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    Quote Originally Posted by briney11 View Post
    I'm riding a hybrid. I was just hoping that I'm not like a major slow poke.
    Oh, so you're THAT guy in front of me, slowing me down!!!

    I did a metric century (100km/60mi) last year in 4hrs on a 29er with narrowish (700x32) tires in a hair under 4hrs so you can do decent time on a more upright bike (flat bars vs drop handlebars). I pass people who are riding racing-style bikes and get passed by people riding uprights, I don't care, I'm having fun and am getting to where I'm going in decent time.

    I do have a bit of a competitive streak in me; if a person appears to be just slightly slower or faster than me and is ahead of me, I will try to catch up and maybe over take them.
    A word to the wise ain't necessary - it's the stupid ones that need the advice. Bill Cosby

  9. #34
    Senior Member jrickards's Avatar
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    Quote Originally Posted by briney11 View Post
    I have usually been having an average speed in the 10-12 m.p.h. range on my rides. I have been going between 3-6 miles. My fastest speed so far is on a flat stretch after turning a corner. I have been coming to the stop sign and then turning on the flat road and seeing how fast I can go. My top speed is 25 m.p.h. I think that I might be able to go faster, but I don't like how the bike wobbles when I hit the cracks in the road. I am just a noob when it comes to riding. So I know that I'll get better as I get into better shape. What do you guys average for speed on your rides? What's the fastest you go on a flat from a stop?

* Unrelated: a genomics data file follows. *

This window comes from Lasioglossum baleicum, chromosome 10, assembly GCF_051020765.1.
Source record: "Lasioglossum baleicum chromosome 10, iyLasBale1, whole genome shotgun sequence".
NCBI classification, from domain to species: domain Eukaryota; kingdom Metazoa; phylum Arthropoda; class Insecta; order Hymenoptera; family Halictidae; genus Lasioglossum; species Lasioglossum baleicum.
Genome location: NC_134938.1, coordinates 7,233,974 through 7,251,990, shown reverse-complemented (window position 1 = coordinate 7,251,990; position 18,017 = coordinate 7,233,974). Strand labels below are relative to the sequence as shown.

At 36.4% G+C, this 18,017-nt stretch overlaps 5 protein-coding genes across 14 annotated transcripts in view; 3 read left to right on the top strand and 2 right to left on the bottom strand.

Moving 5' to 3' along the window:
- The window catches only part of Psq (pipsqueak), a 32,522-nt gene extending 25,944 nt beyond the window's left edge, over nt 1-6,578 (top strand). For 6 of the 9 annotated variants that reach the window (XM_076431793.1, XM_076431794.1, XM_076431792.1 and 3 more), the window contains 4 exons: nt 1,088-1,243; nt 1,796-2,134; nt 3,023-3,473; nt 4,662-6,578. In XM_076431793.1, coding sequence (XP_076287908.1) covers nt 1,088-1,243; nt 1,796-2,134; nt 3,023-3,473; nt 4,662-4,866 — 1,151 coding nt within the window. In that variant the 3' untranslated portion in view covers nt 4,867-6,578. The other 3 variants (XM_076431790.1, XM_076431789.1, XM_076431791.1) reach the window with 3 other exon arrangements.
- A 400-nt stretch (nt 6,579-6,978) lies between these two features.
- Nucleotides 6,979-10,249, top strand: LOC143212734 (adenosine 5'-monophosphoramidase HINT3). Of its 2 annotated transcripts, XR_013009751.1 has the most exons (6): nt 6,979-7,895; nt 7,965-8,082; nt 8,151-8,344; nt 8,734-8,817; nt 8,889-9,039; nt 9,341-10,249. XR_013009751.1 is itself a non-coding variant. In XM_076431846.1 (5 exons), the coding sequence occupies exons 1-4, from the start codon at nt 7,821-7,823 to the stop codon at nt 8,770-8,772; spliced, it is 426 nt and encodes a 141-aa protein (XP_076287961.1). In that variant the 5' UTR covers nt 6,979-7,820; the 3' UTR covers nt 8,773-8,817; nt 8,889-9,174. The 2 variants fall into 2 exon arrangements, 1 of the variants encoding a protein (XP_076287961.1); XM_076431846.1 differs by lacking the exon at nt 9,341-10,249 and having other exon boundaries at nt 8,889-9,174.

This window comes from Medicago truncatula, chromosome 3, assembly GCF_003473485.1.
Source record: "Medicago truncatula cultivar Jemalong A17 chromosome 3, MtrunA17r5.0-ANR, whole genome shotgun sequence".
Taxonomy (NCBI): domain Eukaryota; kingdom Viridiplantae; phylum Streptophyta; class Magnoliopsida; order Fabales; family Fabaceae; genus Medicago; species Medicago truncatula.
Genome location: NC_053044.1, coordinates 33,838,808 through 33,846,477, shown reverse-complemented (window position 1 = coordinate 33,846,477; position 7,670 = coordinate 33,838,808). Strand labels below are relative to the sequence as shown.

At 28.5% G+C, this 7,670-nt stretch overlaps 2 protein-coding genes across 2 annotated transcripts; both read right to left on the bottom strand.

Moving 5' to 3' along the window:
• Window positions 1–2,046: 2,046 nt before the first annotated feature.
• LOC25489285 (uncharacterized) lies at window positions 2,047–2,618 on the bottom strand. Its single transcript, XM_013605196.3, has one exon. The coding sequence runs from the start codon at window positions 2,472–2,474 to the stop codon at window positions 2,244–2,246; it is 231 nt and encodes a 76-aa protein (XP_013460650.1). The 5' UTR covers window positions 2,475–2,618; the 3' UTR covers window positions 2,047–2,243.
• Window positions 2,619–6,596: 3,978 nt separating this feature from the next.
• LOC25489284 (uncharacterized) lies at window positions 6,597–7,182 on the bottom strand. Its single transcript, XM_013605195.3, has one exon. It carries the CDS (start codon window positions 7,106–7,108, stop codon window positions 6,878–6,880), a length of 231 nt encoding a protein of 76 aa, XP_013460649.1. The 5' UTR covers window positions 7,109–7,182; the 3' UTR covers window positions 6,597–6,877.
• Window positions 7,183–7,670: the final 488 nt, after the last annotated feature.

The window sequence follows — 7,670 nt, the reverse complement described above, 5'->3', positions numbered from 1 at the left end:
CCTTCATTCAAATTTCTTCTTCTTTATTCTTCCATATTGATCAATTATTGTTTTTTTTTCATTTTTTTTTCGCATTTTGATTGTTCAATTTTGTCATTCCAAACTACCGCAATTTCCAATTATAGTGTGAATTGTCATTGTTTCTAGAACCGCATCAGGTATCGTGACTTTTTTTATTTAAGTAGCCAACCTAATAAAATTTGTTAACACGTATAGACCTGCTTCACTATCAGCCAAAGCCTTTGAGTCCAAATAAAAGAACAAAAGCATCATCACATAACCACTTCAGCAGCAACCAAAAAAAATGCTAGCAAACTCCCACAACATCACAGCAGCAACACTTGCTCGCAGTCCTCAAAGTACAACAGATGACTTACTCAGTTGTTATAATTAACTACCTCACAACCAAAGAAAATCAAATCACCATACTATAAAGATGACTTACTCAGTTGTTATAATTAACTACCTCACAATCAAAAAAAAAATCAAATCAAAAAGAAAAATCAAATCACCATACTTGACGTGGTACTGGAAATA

Just like @TransitBiker, I picked up on this too.

    I found that if I look down at the road, my path wobbles and I get in trouble more often than when I look about 5+ seconds ahead of where I am so that I can plan my path around obstacles. Around here, the city tends to use a rubber filler between cracks and when the pavement is warm, it becomes soft and narrow bike tires can get sucked in if you're travelling in the same direction as the crack filler (crossing it isn't a problem). Avoid this as much as you can!!
    A word to the wise ain't necessary - it's the stupid ones that need the advice. Bill Cosby

  10. #35
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    Quote Originally Posted by spare_wheel View Post
    sigh.

    i can do 36ish for a few mins when i stand up and full on sprint on a 17 lb road bike. but when i'm done sprinting i want to puke. methinks another commuter needs to recalibrate their bike computer (and/or stop guessing).
    I loved my old bike with its miscalibrated bike computer. That thing was fast!